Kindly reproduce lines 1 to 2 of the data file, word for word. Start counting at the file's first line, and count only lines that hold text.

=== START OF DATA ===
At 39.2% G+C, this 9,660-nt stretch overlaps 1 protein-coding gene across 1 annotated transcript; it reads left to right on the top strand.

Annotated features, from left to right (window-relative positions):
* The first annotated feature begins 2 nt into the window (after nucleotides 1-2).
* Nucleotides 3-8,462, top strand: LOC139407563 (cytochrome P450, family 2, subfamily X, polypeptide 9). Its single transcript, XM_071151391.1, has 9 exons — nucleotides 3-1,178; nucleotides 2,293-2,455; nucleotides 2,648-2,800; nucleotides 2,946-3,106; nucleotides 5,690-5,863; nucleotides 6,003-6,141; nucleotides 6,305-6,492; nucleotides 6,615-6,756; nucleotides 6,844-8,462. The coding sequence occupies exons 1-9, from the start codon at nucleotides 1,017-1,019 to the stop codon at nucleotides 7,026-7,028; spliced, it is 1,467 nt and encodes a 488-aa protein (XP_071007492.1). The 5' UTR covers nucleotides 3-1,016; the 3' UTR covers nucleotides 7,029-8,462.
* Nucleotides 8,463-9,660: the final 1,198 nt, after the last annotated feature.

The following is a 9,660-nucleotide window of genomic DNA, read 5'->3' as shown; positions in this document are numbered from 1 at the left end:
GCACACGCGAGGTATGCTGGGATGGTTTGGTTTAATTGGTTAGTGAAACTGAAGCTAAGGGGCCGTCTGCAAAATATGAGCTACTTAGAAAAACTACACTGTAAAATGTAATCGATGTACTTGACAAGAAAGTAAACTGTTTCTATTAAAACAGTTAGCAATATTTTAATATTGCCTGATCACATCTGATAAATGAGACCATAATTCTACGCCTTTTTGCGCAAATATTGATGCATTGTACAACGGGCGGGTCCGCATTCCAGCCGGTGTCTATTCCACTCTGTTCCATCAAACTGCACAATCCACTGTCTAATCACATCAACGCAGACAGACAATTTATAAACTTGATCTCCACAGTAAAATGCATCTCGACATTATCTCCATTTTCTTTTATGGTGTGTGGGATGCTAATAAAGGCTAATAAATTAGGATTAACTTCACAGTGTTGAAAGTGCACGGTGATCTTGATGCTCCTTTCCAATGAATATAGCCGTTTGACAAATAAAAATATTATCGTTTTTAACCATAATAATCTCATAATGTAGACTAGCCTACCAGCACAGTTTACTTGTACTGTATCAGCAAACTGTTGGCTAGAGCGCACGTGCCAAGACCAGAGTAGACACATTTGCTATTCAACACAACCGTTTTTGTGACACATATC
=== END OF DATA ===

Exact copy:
At 39.2% G+C, this 9,660-nt stretch overlaps 1 protein-coding gene across 1 annotated transcript; it reads left to right on the top strand.

Annotated features, from left to right (window-relative positions):